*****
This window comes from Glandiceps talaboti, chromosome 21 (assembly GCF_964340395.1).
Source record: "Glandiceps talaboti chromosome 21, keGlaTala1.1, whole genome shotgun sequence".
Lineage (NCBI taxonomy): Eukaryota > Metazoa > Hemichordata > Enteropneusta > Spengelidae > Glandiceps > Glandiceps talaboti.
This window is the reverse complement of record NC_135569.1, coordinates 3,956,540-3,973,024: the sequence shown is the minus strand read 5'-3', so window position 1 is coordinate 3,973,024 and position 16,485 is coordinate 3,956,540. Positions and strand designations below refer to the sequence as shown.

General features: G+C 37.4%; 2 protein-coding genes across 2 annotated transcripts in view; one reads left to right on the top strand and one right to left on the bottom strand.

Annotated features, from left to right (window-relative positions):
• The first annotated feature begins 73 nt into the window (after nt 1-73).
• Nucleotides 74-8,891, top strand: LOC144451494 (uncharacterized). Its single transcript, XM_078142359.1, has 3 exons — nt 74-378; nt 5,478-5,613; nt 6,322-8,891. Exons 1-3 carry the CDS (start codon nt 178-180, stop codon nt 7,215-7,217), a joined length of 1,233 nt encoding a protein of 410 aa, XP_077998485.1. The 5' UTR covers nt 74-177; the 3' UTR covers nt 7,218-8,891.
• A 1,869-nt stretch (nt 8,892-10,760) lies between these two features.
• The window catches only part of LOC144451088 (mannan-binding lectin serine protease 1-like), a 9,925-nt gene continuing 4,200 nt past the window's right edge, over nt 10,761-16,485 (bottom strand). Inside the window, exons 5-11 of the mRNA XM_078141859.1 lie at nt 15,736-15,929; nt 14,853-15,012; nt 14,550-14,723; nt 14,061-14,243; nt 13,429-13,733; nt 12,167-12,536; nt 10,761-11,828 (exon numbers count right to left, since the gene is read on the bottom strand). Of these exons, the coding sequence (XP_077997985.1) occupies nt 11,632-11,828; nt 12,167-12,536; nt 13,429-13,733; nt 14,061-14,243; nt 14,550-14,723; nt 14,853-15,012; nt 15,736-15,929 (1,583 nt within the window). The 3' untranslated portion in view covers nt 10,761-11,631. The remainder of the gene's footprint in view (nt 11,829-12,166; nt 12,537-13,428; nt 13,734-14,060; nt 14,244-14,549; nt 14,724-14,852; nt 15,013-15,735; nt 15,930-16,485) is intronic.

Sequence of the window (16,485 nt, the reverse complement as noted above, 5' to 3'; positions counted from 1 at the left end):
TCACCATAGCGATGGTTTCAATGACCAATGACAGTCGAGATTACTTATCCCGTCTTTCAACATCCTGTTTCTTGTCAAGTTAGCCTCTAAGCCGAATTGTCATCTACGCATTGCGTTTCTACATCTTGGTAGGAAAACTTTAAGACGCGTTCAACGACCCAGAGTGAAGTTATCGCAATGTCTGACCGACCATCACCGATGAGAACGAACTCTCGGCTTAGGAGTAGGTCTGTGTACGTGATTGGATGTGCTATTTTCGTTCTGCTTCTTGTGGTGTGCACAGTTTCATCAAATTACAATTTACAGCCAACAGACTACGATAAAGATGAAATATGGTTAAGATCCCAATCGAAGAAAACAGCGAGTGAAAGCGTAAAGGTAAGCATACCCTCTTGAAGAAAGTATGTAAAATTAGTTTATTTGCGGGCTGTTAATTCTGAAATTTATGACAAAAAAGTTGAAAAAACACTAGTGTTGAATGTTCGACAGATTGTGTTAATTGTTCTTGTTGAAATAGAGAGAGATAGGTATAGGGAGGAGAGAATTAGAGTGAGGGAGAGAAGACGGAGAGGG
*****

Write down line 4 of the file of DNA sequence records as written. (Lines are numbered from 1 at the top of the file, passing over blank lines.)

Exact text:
This window is the reverse complement of record NC_135569.1, coordinates 3,956,540-3,973,024: the sequence shown is the minus strand read 5'-3', so window position 1 is coordinate 3,973,024 and position 16,485 is coordinate 3,956,540. Positions and strand designations below refer to the sequence as shown.